Hands On - Moto 360

Some nights ago, late, my wife and I were watching TV. While I was constantly changing channels, as I always do, I stopped in an infomercial "Paint Zoom". After 5 min watching all the stuff it can do, I turn to my wife and say "Dear, I want that" smiling she says "You always want everything, you are a marketing victim". I had to agree, I really am a victim of marketing. Since I remember I always wanted a lot of stuff, the garden hose that is like the firefighters, the "Mercury Clean" spray, and lots of other stuff.

That aside, from sometime to now, I acquired a zest for electronics and I have become an "Early adopter" mostly for Google Devices. During the last 2 years I've been one of the firsts on buying a Nexus 4 and Nexus 5 on their launch date, and I was preparing for the Nexus 6 but, not anymore, little bit expensive and the Nexus 5 is still hanging on. But, this time, I got the most new device from Motorola, the Moto 360. Bought it during the launch date and I was one of the lucky ones to get it then. These are my impressions:


Quick tip: How to install or uninstall an app in several Android devices with just one command

From my contribution in my company's blog

Recently, while working on a mobile project, I found myself spending a lot of time connecting a device, uninstalling the previous version of the Application Under Test (AUT), installing the new one, and then disconnecting the device, just to do it again on another 6 or 7 devices (I would like to talk about why it is better to test on actual devices than in a simulator, but that topic deserves its own blog post).


Parameterization or Randomization tools

In my previous post I was talking about parameterization or randomization in our tests, why is it necessary and how to add it in our tests. In this article I would like to talk about a tool that can help us achieve that, a tool that can save us a lot of tedious work.

Let's say we need to do some validation tests on a set of fields in a form that will be displayed on a page after saving them, this fields are:

  • Name
  • Lastname
  • Phone
  • Address
  • City
  • Country

We need to validate some different things like:

  • Text once saved fits the design and it doesn't overflow or overlaps anything
  • Min. allowed char.
  • Max allowed char.
  • Accented or other funky chars (á ç ñ) 
  • No numbers on Name and LastName fields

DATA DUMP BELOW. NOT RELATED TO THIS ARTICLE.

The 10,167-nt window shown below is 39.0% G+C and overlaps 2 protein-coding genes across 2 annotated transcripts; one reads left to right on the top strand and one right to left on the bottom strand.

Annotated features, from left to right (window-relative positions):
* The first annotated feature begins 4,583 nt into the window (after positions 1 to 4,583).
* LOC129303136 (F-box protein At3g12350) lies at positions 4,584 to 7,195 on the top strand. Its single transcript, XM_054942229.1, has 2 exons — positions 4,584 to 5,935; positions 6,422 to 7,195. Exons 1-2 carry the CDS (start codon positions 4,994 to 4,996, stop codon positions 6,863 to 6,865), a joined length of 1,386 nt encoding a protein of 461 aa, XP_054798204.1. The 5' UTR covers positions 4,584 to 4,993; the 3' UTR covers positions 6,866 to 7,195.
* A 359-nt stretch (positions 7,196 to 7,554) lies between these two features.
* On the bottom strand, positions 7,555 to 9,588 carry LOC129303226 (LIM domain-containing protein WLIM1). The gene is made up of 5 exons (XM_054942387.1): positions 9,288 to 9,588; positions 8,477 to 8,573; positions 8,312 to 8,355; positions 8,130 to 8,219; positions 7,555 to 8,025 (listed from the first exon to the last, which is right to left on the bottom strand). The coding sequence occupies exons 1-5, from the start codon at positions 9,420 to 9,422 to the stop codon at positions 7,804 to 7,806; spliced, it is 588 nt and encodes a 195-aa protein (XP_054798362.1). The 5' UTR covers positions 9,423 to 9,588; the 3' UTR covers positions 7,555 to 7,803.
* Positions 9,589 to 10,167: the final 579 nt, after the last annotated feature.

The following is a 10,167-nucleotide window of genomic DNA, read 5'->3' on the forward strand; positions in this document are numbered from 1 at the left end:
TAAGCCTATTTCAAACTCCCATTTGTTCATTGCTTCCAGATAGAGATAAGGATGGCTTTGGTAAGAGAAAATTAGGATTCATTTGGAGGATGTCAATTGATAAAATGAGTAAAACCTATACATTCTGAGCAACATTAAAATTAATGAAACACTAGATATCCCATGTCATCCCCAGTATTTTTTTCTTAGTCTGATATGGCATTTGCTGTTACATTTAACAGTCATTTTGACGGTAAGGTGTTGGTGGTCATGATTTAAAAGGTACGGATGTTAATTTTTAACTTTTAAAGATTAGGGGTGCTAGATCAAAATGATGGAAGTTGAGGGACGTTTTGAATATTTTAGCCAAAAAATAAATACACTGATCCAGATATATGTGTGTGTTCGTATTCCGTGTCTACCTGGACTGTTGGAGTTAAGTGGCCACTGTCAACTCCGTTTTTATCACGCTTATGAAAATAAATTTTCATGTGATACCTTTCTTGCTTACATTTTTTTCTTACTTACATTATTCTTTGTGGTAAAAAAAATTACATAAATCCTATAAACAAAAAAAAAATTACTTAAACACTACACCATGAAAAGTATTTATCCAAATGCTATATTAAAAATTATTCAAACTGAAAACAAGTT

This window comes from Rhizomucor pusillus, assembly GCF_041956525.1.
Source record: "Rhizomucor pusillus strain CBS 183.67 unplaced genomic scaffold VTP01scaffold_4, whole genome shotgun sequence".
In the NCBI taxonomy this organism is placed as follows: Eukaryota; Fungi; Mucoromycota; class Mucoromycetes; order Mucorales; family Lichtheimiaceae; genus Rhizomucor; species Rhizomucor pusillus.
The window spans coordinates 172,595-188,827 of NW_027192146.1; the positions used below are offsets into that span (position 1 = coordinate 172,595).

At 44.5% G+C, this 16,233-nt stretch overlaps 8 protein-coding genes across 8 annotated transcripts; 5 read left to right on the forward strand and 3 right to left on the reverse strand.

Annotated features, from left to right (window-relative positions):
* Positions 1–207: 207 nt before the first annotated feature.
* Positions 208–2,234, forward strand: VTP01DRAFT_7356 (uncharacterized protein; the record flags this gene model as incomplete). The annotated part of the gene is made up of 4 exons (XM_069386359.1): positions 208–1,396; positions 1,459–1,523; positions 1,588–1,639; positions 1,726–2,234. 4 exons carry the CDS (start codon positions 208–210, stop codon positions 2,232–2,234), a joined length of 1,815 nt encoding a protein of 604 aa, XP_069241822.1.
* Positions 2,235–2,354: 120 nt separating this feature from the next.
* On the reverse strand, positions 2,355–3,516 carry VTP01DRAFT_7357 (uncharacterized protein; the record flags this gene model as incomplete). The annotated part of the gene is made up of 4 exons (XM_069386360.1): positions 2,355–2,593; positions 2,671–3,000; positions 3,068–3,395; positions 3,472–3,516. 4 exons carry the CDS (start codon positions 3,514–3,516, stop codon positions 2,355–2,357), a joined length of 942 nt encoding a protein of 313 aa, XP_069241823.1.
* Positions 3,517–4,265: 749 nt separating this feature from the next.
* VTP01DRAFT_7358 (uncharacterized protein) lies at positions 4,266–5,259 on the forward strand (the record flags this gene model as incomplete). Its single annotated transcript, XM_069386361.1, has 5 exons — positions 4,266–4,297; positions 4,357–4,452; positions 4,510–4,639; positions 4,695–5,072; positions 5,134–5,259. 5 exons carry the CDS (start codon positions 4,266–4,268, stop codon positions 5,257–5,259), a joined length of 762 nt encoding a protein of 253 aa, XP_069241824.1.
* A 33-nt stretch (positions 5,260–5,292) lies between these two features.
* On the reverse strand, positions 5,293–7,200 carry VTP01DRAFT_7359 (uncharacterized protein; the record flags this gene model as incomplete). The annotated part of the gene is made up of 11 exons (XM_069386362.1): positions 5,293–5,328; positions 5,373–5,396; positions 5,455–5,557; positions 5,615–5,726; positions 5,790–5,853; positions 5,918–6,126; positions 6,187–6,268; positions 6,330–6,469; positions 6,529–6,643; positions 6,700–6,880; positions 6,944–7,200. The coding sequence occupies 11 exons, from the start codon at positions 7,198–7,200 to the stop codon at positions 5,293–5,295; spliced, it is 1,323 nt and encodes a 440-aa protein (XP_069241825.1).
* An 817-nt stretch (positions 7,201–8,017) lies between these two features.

• No letters on Phone fields

And we can go on and on and we could end up typing (and thinking about) 100 or 1000 different names, last names, phones, etc but. It wouldn't be better to have a tool that generates all that info for you?

Well, "there's an app for that". One of them is Generate Data it basically generates random data for us to use in our tests. Next I will detail how does it do it.


Back to the basics: The best browser add-ons for Quality Assurance

Originally posted on the blog of my company.

Recently, Firefox 29 was rolled out with a new redesign and, while downloading and installing it, I realized all the history Firefox and I have together. I believe the first version I installed was 2.7; since then we've been BFFs.

I've seen some browsers rise, grow, and die, like Flock (based on Firefox) and Rockmelt (based on Chrome). I have also seen others that always have been there, like Opera and Internet Explorer, but they have never been good enough.


Parameterization or Randomization

"Insanity is doing the same thing over and over again and expecting different results".

Albert Einstein

While reviewing a test script that I had setup to run daily, I found a test case had failed and decided to investigate further.  In doing so, I used a different user to run against the same script, but ran manually due to the previous user not meeting the perquisites I have defined for that script. The solution, I found, turned out to be more difficult than I had been expecting.  After trying with the different user, the script returned 3 more different errors.

While analyzing these errors, I discovered something odd.  Why would the same script return different results for two different users?  The difference, I discovered, was that my new testing user had been registered as a male, instead of my original, which was registered as a female. My script, in a nutshell, uses a test account to login to a social network to review different languages strings that appear on the site.  The string differences on this site of a male and female user are vast.  But, as it relates to my script, I noted the 3 errors as a result of using a different gender.

How can I solve this for future testing scripts?


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